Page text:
Mr. Speaker, I am happy to rise today to discuss the anti-terrorism act, 2015, or as we know it, Bill C-51.
I am proud to support this legislation. It is important legislation that would keep Canadians safe from jihadi terrorists. It is a part of the puzzle.
The focus of my remarks today is Canadian values.
Some members of the opposition have said that the bill before us today would somehow violate Canadian values, that it would stop protests, and that it would cause the incarceration of aboriginals and environmentalists. These arguments are, of course, nonsense. The vast majority of people who have complained to me about Bill C-51 have never even taken the time to read it. They get their information from the Internet, which is not exactly the font of all knowledge.
If we look at the text of the legislation, in several parts it states clearly, for all those who bothered to read it, that protest, dissent and artistic expression are not to be targeted. They are not to be targeted by any part of this bill. The only thing that is targeted is terrorism.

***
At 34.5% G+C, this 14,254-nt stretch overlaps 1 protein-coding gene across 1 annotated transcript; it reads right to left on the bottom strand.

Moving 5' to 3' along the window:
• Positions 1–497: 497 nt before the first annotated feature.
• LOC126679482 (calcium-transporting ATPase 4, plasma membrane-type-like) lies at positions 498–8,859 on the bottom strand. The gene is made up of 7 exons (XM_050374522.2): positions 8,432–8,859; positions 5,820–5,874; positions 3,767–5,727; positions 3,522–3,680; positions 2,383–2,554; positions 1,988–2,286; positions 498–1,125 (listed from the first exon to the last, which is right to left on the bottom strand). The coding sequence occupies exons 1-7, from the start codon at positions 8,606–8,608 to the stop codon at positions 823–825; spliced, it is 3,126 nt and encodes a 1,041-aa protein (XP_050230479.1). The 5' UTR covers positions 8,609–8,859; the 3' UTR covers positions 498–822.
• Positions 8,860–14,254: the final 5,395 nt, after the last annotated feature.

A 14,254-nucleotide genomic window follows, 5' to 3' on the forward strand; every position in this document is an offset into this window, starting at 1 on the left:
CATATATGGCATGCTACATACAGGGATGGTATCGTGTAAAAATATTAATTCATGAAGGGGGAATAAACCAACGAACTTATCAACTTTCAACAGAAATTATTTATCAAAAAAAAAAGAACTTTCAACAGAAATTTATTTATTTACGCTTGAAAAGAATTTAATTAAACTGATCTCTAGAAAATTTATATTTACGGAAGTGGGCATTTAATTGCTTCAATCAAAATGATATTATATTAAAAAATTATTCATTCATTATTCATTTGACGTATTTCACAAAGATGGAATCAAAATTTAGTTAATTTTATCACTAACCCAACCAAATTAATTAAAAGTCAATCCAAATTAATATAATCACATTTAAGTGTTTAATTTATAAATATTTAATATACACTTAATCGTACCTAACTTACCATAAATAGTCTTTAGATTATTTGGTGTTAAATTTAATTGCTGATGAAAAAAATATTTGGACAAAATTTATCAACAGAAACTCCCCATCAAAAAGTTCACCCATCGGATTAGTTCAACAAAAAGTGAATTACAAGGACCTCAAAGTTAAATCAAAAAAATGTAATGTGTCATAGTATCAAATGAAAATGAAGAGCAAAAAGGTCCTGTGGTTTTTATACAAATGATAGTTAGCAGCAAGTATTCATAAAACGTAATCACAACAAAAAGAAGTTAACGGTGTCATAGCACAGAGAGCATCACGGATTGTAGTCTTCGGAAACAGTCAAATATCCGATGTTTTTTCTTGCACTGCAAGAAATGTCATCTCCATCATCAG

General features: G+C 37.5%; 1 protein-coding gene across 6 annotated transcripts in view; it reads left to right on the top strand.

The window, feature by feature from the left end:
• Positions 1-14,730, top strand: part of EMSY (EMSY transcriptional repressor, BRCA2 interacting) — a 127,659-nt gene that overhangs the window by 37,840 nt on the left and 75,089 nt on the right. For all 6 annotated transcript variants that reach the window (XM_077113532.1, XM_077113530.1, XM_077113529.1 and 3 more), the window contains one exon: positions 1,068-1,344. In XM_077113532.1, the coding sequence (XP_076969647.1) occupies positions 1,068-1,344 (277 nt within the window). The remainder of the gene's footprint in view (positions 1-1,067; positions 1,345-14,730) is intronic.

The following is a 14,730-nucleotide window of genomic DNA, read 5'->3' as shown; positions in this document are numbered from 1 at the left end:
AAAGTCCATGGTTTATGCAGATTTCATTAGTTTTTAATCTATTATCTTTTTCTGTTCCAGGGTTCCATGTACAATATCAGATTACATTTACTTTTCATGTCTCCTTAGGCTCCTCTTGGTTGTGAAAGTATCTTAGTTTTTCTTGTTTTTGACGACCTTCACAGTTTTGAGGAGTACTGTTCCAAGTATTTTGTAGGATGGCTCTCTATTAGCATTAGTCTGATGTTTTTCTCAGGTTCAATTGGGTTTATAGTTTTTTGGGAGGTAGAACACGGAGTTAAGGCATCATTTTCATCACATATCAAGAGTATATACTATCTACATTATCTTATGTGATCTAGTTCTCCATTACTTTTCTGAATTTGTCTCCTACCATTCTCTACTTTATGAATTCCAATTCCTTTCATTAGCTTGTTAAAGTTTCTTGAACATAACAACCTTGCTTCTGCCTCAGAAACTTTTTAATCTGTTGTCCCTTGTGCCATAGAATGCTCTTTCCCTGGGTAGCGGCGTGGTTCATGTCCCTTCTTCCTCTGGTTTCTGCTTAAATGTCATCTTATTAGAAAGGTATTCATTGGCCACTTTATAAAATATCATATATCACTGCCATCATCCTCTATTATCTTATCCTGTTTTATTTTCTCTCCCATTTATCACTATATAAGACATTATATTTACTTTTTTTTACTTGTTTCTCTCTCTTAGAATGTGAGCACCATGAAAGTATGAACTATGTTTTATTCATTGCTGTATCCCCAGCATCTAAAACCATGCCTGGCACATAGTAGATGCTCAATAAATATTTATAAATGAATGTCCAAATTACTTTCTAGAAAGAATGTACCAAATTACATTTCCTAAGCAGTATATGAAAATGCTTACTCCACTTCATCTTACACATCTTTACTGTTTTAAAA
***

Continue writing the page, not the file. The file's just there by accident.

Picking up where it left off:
Let us look at amendments to the Criminal Code regarding the distribution of jihadist propaganda. It says right in the bill that it is about promotion of terrorist offences. These are violent acts that put the lives and property of Canadians in danger.
The opposition has said that we are limiting freedom of speech. Well, freedom of speech does not include promoting the killing of innocents simply because they have not adopted the killer's perverted view of religion. We will never apologize for taking jihadi propaganda out of circulation, and in my view, the opposition should certainly not advocate for retaining it.
Several NDP members have cited an op-ed by some high-tech business owners critical of the bill. I admit that it is nice to see the NDP supporting business in some way, but I digress. I would suggest that if websites providing content, hosting services or other businesses are profiting from the dispersal of this type of horrific material, they should seriously reconsider their business model and lack of commitment to the values that bind us as Canadians.